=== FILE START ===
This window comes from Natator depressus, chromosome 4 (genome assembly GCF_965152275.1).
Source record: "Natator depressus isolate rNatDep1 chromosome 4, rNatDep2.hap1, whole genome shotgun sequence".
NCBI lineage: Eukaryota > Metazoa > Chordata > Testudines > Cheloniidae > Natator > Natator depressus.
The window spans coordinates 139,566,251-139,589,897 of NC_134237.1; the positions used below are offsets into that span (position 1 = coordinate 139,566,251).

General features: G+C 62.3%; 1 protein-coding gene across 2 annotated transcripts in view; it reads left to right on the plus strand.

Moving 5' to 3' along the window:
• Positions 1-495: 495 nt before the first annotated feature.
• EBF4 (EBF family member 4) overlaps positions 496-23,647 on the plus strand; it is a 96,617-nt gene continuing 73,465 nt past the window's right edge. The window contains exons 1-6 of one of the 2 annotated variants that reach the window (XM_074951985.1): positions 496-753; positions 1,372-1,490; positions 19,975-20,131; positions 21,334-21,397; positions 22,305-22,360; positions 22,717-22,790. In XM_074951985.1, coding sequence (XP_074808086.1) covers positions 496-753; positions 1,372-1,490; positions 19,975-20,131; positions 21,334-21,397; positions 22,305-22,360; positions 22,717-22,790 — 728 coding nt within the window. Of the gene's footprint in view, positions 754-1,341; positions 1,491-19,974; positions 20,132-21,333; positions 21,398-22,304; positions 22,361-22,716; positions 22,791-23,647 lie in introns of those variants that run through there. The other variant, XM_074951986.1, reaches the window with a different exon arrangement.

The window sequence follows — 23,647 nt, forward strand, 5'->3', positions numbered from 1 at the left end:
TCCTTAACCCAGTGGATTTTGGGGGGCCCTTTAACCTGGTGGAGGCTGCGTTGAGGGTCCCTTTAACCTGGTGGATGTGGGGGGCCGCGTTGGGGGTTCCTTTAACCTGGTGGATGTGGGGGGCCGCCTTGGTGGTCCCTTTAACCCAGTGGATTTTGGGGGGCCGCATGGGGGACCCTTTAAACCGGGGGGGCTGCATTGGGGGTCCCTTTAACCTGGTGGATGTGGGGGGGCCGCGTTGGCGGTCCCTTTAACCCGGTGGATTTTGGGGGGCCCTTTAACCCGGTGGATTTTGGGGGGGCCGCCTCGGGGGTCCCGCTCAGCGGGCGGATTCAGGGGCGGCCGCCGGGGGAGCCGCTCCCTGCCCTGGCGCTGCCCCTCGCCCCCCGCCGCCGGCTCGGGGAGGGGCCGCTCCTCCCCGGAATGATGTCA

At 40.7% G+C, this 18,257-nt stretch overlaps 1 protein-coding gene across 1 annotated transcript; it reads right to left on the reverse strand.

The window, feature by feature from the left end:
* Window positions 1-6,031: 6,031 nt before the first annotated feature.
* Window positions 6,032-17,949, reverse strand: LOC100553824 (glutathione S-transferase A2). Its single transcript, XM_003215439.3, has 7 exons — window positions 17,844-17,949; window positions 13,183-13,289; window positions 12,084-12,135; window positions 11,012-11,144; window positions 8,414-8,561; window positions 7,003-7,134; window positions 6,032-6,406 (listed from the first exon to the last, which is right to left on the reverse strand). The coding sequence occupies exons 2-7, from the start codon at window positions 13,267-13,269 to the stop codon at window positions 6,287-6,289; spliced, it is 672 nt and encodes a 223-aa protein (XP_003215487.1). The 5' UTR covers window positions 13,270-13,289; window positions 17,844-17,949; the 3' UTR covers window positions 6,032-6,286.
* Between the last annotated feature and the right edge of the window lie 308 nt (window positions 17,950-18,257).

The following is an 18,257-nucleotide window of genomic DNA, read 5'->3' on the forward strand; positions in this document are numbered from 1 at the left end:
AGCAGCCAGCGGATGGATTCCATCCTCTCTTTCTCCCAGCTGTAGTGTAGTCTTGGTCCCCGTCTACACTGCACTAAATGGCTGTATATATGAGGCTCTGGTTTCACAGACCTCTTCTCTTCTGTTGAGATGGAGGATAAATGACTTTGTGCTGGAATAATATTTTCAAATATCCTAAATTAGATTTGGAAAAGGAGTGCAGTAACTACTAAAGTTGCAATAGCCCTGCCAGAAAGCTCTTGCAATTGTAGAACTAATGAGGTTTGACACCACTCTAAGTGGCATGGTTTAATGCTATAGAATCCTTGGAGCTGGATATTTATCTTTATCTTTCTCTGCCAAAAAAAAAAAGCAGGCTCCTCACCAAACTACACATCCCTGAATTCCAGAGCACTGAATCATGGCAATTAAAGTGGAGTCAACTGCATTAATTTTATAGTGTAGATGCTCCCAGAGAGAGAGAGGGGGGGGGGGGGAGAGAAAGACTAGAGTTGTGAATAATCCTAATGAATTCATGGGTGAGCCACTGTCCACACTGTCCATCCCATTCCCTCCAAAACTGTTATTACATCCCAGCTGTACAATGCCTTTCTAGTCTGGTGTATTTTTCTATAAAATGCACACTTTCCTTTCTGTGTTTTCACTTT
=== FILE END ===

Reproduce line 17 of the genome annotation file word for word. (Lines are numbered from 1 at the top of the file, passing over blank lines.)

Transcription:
AGCAGCCAGCGGATGGATTCCATCCTCTCTTTCTCCCAGCTGTAGTGTAGTCTTGGTCCCCGTCTACACTGCACTAAATGGCTGTATATATGAGGCTCTGGTTTCACAGACCTCTTCTCTTCTGTTGAGATGGAGGATAAATGACTTTGTGCTGGAATAATATTTTCAAATATCCTAAATTAGATTTGGAAAAGGAGTGCAGTAACTACTAAAGTTGCAATAGCCCTGCCAGAAAGCTCTTGCAATTGTAGAACTAATGAGGTTTGACACCACTCTAAGTGGCATGGTTTAATGCTATAGAATCCTTGGAGCTGGATATTTATCTTTATCTTTCTCTGCCAAAAAAAAAAAGCAGGCTCCTCACCAAACTACACATCCCTGAATTCCAGAGCACTGAATCATGGCAATTAAAGTGGAGTCAACTGCATTAATTTTATAGTGTAGATGCTCCCAGAGAGAGAGAGGGGGGGGGGGGGAGAGAAAGACTAGAGTTGTGAATAATCCTAATGAATTCATGGGTGAGCCACTGTCCACACTGTCCATCCCATTCCCTCCAAAACTGTTATTACATCCCAGCTGTACAATGCCTTTCTAGTCTGGTGTATTTTTCTATAAAATGCACACTTTCCTTTCTGTGTTTTCACTTT